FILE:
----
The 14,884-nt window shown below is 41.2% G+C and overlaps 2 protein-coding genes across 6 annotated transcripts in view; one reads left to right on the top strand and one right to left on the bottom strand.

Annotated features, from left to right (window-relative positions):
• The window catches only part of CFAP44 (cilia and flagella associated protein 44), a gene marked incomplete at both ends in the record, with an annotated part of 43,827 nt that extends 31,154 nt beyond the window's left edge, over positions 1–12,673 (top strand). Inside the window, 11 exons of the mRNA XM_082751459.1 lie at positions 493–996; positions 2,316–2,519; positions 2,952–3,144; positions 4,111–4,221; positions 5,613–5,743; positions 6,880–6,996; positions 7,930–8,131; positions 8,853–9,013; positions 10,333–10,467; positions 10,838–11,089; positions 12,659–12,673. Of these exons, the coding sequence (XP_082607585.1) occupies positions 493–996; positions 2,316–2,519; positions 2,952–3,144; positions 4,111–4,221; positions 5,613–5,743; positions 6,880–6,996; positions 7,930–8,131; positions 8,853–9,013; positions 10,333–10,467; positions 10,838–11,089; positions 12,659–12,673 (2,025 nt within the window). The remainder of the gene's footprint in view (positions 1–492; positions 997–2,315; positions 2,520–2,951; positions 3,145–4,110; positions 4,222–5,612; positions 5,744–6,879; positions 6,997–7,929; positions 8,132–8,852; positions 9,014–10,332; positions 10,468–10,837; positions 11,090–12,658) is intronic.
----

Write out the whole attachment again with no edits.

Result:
The 14,884-nt window shown below is 41.2% G+C and overlaps 2 protein-coding genes across 6 annotated transcripts in view; one reads left to right on the top strand and one right to left on the bottom strand.

Annotated features, from left to right (window-relative positions):
• The window catches only part of CFAP44 (cilia and flagella associated protein 44), a gene marked incomplete at both ends in the record, with an annotated part of 43,827 nt that extends 31,154 nt beyond the window's left edge, over positions 1–12,673 (top strand). Inside the window, 11 exons of the mRNA XM_082751459.1 lie at positions 493–996; positions 2,316–2,519; positions 2,952–3,144; positions 4,111–4,221; positions 5,613–5,743; positions 6,880–6,996; positions 7,930–8,131; positions 8,853–9,013; positions 10,333–10,467; positions 10,838–11,089; positions 12,659–12,673. Of these exons, the coding sequence (XP_082607585.1) occupies positions 493–996; positions 2,316–2,519; positions 2,952–3,144; positions 4,111–4,221; positions 5,613–5,743; positions 6,880–6,996; positions 7,930–8,131; positions 8,853–9,013; positions 10,333–10,467; positions 10,838–11,089; positions 12,659–12,673 (2,025 nt within the window). The remainder of the gene's footprint in view (positions 1–492; positions 997–2,315; positions 2,520–2,951; positions 3,145–4,110; positions 4,222–5,612; positions 5,744–6,879; positions 6,997–7,929; positions 8,132–8,852; positions 9,014–10,332; positions 10,468–10,837; positions 11,090–12,658) is intronic.